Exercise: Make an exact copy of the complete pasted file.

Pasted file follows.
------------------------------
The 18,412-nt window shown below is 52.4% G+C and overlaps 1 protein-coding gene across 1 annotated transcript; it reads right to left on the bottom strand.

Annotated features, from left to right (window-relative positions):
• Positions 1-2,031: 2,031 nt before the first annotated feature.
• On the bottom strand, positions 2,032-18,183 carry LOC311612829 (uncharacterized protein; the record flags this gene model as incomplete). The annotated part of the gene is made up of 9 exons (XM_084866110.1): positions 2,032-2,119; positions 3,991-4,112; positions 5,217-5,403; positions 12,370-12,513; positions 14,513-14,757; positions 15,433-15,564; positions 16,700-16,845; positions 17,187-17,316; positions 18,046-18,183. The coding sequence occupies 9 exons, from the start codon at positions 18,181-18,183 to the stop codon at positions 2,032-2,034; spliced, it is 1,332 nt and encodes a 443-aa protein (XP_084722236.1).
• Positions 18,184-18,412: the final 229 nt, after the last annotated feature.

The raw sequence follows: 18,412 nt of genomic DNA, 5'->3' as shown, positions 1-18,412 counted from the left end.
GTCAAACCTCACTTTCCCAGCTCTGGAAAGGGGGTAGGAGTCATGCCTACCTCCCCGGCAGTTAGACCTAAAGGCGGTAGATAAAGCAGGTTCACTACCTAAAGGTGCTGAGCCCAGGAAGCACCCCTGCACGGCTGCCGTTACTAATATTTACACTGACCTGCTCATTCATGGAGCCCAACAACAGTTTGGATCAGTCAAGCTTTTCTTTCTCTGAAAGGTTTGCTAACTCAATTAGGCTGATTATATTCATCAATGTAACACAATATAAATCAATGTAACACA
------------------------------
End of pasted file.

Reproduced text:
The 18,412-nt window shown below is 52.4% G+C and overlaps 1 protein-coding gene across 1 annotated transcript; it reads right to left on the bottom strand.

Annotated features, from left to right (window-relative positions):
• Positions 1-2,031: 2,031 nt before the first annotated feature.
• On the bottom strand, positions 2,032-18,183 carry LOC311612829 (uncharacterized protein; the record flags this gene model as incomplete). The annotated part of the gene is made up of 9 exons (XM_084866110.1): positions 2,032-2,119; positions 3,991-4,112; positions 5,217-5,403; positions 12,370-12,513; positions 14,513-14,757; positions 15,433-15,564; positions 16,700-16,845; positions 17,187-17,316; positions 18,046-18,183. The coding sequence occupies 9 exons, from the start codon at positions 18,181-18,183 to the stop codon at positions 2,032-2,034; spliced, it is 1,332 nt and encodes a 443-aa protein (XP_084722236.1).
• Positions 18,184-18,412: the final 229 nt, after the last annotated feature.

The raw sequence follows: 18,412 nt of genomic DNA, 5'->3' as shown, positions 1-18,412 counted from the left end.
GTCAAACCTCACTTTCCCAGCTCTGGAAAGGGGGTAGGAGTCATGCCTACCTCCCCGGCAGTTAGACCTAAAGGCGGTAGATAAAGCAGGTTCACTACCTAAAGGTGCTGAGCCCAGGAAGCACCCCTGCACGGCTGCCGTTACTAATATTTACACTGACCTGCTCATTCATGGAGCCCAACAACAGTTTGGATCAGTCAAGCTTTTCTTTCTCTGAAAGGTTTGCTAACTCAATTAGGCTGATTATATTCATCAATGTAACACAATATAAATCAATGTAACACA